Protective pills are to be given out to people living near Dungeness Power Station in case of a nuclear accident.
The scheme is already in place at other power stations in the UK
The potassium iodate tablets, which lessen the risk of thyroid cancer, will be distributed to residents living within 2.4km of the Kent plant.
The tablets were previously kept at emergency evacuation centres, but it was decided to distribute them so they could be used more quickly.
The health trust distributing them said the nuclear industry was safe.
"What we want to do is to allay as many concerns as we possibly can, " said Sam Denton, from Shepway Primary Care Trust.
"One of the problems we are facing is the perception that there is an increased risk of a nuclear emergency.
"That is not the case at all - the nuclear industry is as safe as it has ever been.
"We are just improving the way we develop our arrangements."
'Activate the system'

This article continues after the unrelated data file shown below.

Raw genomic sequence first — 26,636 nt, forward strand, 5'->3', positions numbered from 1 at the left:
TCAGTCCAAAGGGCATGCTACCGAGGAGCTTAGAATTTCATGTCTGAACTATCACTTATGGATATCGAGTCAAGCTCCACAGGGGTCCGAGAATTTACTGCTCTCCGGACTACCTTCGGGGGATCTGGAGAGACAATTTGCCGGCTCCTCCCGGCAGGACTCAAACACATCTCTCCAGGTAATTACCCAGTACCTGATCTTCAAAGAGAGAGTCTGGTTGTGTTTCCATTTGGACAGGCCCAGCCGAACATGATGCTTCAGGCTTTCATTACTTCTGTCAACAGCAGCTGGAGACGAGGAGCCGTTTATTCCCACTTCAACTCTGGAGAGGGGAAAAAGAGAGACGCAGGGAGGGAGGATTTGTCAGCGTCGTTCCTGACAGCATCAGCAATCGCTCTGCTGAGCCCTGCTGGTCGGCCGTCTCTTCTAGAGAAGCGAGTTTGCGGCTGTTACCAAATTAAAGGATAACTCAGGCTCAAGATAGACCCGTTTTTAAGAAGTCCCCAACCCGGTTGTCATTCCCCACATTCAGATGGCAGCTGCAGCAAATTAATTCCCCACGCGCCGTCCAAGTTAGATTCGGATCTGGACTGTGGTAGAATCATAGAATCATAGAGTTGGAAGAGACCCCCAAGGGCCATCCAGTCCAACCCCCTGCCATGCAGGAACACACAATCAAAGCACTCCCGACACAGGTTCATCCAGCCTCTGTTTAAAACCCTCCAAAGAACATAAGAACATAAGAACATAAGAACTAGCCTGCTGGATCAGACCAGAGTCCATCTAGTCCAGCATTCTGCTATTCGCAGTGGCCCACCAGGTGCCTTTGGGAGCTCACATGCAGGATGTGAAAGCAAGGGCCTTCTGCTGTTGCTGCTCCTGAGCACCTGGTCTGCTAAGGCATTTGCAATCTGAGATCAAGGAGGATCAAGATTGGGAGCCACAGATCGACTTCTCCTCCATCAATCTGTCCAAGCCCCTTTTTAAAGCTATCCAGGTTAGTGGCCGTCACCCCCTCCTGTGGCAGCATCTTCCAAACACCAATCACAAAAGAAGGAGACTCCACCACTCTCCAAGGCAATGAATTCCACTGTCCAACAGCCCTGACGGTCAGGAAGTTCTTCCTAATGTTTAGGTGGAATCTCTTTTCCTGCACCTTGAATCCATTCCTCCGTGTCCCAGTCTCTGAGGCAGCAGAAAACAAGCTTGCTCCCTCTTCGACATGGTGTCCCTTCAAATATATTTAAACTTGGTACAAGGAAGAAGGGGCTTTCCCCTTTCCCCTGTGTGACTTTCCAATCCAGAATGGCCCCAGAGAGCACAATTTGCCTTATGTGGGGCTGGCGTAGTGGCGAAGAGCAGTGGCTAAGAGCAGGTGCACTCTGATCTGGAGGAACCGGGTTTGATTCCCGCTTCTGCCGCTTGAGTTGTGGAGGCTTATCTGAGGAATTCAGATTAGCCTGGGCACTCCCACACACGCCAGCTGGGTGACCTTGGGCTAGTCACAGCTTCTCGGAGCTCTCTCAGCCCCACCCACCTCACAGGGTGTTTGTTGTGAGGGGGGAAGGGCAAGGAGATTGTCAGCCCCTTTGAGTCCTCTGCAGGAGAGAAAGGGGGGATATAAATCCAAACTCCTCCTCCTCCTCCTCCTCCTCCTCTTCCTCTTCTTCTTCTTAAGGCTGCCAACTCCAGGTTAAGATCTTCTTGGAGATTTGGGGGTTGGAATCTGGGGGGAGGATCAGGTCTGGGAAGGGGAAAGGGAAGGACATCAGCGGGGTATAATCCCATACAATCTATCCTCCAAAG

Mr Denton said the scheme was already in operation near other power stations in the UK.
The zone for the pills to be handed out was drawn up by independent experts who examined potential scenarios.
The tablets fill up the thyroid gland with safe, stable iodine which, if there was an emergency, would stop radioactive iodine getting to the gland and maybe causing cancer.
British Energy said a new early warning system is also being put in place next year to alert people if an emergency happened.
John McNamara, from British Energy said: "It can make up to 1,500 telephone calls in a minute.
"It is connected to our emergency plan and in the unlikely event of an emergency at the power station that would activate the system."
The tablets are due to be given out to residents by the end of February.